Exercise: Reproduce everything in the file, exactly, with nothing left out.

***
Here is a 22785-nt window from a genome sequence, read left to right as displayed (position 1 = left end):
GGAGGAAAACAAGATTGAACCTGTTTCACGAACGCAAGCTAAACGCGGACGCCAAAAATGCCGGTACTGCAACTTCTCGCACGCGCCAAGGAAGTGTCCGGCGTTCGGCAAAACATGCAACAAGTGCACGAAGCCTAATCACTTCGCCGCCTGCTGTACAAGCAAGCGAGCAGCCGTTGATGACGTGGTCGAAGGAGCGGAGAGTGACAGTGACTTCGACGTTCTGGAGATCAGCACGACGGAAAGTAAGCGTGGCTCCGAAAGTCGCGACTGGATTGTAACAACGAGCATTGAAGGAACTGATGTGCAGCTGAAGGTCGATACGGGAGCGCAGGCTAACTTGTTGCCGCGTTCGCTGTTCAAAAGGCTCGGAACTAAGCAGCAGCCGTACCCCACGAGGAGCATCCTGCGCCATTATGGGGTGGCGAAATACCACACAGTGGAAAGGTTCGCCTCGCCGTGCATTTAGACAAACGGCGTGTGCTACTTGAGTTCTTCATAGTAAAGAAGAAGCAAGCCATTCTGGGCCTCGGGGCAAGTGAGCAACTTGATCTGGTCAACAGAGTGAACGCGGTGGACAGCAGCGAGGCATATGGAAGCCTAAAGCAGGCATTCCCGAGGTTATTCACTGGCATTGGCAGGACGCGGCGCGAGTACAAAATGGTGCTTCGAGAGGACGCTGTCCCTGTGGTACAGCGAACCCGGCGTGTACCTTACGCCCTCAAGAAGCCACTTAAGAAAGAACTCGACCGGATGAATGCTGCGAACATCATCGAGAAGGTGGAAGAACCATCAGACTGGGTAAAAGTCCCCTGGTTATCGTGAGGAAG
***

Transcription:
Here is a 22785-nt window from a genome sequence, read left to right as displayed (position 1 = left end):
GGAGGAAAACAAGATTGAACCTGTTTCACGAACGCAAGCTAAACGCGGACGCCAAAAATGCCGGTACTGCAACTTCTCGCACGCGCCAAGGAAGTGTCCGGCGTTCGGCAAAACATGCAACAAGTGCACGAAGCCTAATCACTTCGCCGCCTGCTGTACAAGCAAGCGAGCAGCCGTTGATGACGTGGTCGAAGGAGCGGAGAGTGACAGTGACTTCGACGTTCTGGAGATCAGCACGACGGAAAGTAAGCGTGGCTCCGAAAGTCGCGACTGGATTGTAACAACGAGCATTGAAGGAACTGATGTGCAGCTGAAGGTCGATACGGGAGCGCAGGCTAACTTGTTGCCGCGTTCGCTGTTCAAAAGGCTCGGAACTAAGCAGCAGCCGTACCCCACGAGGAGCATCCTGCGCCATTATGGGGTGGCGAAATACCACACAGTGGAAAGGTTCGCCTCGCCGTGCATTTAGACAAACGGCGTGTGCTACTTGAGTTCTTCATAGTAAAGAAGAAGCAAGCCATTCTGGGCCTCGGGGCAAGTGAGCAACTTGATCTGGTCAACAGAGTGAACGCGGTGGACAGCAGCGAGGCATATGGAAGCCTAAAGCAGGCATTCCCGAGGTTATTCACTGGCATTGGCAGGACGCGGCGCGAGTACAAAATGGTGCTTCGAGAGGACGCTGTCCCTGTGGTACAGCGAACCCGGCGTGTACCTTACGCCCTCAAGAAGCCACTTAAGAAAGAACTCGACCGGATGAATGCTGCGAACATCATCGAGAAGGTGGAAGAACCATCAGACTGGGTAAAAGTCCCCTGGTTATCGTGAGGAAG